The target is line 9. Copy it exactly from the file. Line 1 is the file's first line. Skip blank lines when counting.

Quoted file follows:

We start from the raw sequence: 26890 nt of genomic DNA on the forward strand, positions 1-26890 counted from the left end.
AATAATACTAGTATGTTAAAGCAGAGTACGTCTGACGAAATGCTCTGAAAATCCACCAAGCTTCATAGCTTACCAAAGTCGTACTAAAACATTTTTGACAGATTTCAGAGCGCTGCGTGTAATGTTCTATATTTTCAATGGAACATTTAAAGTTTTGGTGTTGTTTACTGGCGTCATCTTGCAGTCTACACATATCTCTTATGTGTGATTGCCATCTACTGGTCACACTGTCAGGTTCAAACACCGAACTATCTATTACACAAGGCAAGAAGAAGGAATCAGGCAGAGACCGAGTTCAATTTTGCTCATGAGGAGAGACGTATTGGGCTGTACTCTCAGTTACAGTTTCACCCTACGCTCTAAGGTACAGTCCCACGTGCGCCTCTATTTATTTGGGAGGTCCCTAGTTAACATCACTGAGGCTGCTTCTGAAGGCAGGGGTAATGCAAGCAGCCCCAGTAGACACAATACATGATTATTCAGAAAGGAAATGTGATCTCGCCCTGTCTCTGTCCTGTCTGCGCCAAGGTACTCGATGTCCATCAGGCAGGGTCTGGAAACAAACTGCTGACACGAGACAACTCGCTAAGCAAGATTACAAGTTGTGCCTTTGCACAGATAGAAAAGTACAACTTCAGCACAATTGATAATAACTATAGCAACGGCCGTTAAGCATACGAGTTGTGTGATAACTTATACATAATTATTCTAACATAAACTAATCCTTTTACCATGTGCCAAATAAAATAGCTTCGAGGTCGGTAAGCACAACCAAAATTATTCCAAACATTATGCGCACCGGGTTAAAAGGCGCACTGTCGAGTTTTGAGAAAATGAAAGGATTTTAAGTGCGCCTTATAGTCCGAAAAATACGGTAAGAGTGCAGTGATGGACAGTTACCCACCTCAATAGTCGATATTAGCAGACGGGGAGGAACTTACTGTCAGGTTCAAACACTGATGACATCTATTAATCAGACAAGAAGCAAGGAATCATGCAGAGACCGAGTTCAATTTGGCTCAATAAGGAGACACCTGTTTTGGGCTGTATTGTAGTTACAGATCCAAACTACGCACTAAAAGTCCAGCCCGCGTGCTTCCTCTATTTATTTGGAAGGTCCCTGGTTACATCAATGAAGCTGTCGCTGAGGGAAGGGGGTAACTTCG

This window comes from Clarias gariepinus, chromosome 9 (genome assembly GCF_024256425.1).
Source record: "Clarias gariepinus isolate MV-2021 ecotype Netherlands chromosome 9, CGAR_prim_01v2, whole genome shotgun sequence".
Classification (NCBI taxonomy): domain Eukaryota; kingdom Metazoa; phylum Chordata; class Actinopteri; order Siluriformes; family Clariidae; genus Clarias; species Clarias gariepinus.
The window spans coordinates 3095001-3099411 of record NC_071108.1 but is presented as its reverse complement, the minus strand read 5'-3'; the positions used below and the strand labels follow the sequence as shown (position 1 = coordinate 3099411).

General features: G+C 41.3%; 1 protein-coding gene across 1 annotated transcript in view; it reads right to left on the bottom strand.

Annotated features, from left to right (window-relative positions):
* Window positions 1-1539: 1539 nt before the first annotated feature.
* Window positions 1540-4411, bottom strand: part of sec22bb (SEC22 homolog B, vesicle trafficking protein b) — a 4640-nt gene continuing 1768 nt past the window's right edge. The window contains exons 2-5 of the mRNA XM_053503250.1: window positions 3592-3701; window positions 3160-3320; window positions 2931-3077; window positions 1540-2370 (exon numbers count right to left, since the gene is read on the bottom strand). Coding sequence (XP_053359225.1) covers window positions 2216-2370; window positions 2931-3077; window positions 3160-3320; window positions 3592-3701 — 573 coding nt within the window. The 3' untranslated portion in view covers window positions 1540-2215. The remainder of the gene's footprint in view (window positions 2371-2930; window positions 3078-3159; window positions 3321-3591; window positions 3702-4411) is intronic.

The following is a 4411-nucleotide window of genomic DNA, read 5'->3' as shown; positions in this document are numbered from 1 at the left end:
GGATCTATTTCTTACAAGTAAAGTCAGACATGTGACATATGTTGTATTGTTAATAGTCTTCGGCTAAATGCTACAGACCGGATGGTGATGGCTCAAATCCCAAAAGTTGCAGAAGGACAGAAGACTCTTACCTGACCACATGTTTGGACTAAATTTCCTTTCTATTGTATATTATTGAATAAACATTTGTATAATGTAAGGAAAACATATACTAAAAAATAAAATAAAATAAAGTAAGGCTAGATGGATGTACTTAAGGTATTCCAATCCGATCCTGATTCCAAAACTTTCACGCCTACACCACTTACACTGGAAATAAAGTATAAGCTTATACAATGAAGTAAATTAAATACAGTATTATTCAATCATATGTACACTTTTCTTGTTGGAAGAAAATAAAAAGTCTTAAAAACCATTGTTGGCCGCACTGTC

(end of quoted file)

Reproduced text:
* Window positions 1-1539: 1539 nt before the first annotated feature.